Refreshing “guava shrub” drink ($5) at Piggy Smalls

HONOLULU
When talking about food in Honolulu, you can’t get away from references to The Pig and The Lady, a popular pop-up that started five years ago. People mention its farmers market stand, or the new casual spot that opened in Ward Village. Either way, you have to somehow try a piggy dish when you’re in the islands.

Andrew Le is the executive chef/owner of The Pig and The Lady, and his culinary skills has garnered the attention of the James Beard Foundation (he was 2014 semifinalist for “Rising Chef of the Year”) and he’s got mad chops, having worked for local high-end Chef Mavro and most recently doing a few months staging at San Francisco’s Rich Table.

Le started The Pig and The Lady with his mom (who’s considered “The Lady” in the name), and hosted popular pop-ups that would sell out in the evenings selling his twist on Vietnamese pho. Now he has an established restaurant in the up-and-coming Hotel Street district near Chinatown and recently expanded to the aforementioned Piggy Smalls.

I first dropped in for lunch at Piggy Smalls, and the fun, quirky spirit of Pig and The Lady is evident with a prominent neon sign saying “It’s All Good.” While the restaurant’s menu reflects Vietnamese sensibilities with chicken pho or a banh mi sandwich called “pho-strami,” Piggy Smalls seems to diverge a bit to more global flavors, with a spin on chicken adobo, a Moroccan papaya salad, and squash tikka masala.

I started with the Moroccan papaya salad ($13), which looked beautiful with a bright orange carrot puree encircling the typically shredded green papaya with mint. The flavor comes from an orange and cumin vinaigrette. While everything was fresh (and it is a pretty big salad), I’m not sure if I got a strong sense of Morocco, and it probably would have been simpler to keep it a classic papaya salad (which I love, BTW).

I had to try the Pho-Strami ($16), which is a hybrid of a banh mi and French dip. The sandwich in a crusty French roll is stuffed with smoked pho-spiced beef pastrami that’s tender and juicy, and then added with sriracha onions and pickled mustard seeds. A bowl of pho is served on the side, and it actually made the sandwich nice to eat when dipped in the broth. It’s a messy and good banh mi, although I felt it was a tad too much mustard seeds.

Piggy Smalls has a variety of dessert options, and it also serves up soft serve, which I tried the daily special of frozen custard swirled with kiwi ($7).

Later in my vacation I had lunch with my friend Judy who works downtown, so we made plans to lunch at the Pig and The Lady. I got reservations, which was smart because this spot on King Street continues to draw a crowd and several people dropped in looking for a table as we had our lunch.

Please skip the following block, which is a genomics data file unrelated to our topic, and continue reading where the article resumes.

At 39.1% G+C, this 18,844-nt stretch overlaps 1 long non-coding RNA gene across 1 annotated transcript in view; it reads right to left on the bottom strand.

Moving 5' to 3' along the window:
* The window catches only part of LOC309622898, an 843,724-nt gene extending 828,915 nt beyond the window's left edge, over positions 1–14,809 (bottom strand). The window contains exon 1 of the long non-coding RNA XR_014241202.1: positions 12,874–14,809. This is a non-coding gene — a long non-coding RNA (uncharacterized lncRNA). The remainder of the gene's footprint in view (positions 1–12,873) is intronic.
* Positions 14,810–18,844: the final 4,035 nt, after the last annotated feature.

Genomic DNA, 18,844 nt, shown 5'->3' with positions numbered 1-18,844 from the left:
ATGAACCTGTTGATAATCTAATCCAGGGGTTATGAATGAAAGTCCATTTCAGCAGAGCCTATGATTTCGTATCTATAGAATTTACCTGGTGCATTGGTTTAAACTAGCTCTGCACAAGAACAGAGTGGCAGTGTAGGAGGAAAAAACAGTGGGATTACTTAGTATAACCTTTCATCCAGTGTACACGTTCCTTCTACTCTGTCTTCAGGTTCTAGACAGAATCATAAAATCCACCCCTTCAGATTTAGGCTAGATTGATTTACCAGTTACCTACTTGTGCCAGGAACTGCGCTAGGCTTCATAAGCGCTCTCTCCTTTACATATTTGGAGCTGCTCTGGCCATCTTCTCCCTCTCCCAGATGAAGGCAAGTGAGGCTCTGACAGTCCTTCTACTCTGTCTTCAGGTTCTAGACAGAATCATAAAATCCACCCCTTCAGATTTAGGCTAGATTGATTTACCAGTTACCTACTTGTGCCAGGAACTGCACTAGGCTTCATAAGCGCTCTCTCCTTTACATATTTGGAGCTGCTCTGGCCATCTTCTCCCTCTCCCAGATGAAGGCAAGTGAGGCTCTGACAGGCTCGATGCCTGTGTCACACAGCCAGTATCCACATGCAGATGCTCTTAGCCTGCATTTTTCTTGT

The lunch menu is quiet extensive with a variety of options, and you can also do the lunch tasting menu for $29 where you start with the chef’s selection of apps and then your choice of a main and dessert. Both Judy and I chose to go this route so we could get the full dining experience, even though it was just lunch.

Our chef’s apps were a small papaya salad, nicely made with crispy dried squid and papaya seed nuoc cham. We also each got a LFC, or Laotian-style fried chicken that is a twice-fried chicken wing with “money sauce.” Judy raved about the money sauce, but she did say today there seemed to be less sauce and mostly fried chicken. I tried a bite to see the crispiness, and it was well cooked, but since I don’t eat a lot of deep-fried foods, I gave it to Judy to enjoy the rest.

Judy got her favorite, the P&L Pho French Dip banh mi, which is like the predecessor of the pho-strami, using 12-hour roasted brisket for the protein with a hoisin-sriracha glaze and Thai basil chimmichurri. It came with the classic pho broth to dip, and Judy added noodles so she could get the full pho experience.

Because it was hot in Hawaii, I zeroed in on the special that was a grilled beef and wild betel leaves cold noodles plate ($16). This was a gorgeous combination of fresh herbs that topped two beef patties that were marinated with lemongrass and spices, all served with rice vermicelli and a fermented shrimp and pineapple sauce. I enjoyed the patties, which were tasty and easy to eat.

Desserts were impressive for a casual Vietnamese restaurant. The “Simply Irresistible” was a pandan-filled pate a choux eclair with black sesame sable crunch topping, with even more: cocoa coffee crumble and house-made sweet corn gelato. The calamansi dream merigue pie was a beautiful meringue with the citrusy calamansi curd cream, with candied macadamia nuts for garnish.

The last bite
The Pig and The Lady may seem off for traditionalists looking for a good Vietnamese pho, but it’s the kind of experimental cooking I find exciting and so needed for the Hawaii dining scene. Piggy Smalls is fun and satisfying, but I find The Pig and The Lady (where Chef Le is primarily cooking these days) the more engaging, especially dessert.

The rating: 2.5 out of 4 camera snaps

 

 

 

The deets: The Pig and the Lady, 83 N. King St., Honolulu. Reservations accepted. Piggy Smalls, 1200 Ala Moana Blvd., Honolulu. Walk-ins only. Get more details at thepigandthelady.com

 

One Response to A Review of The Pig and The Lady and Piggy Smalls in Honolulu

  1. Carolyn Jung says:

    I love Andrew Le’s food. In fact, I crave it often. I only wish it wasn’t such a long trek from California to Honolulu to get my fix. 😉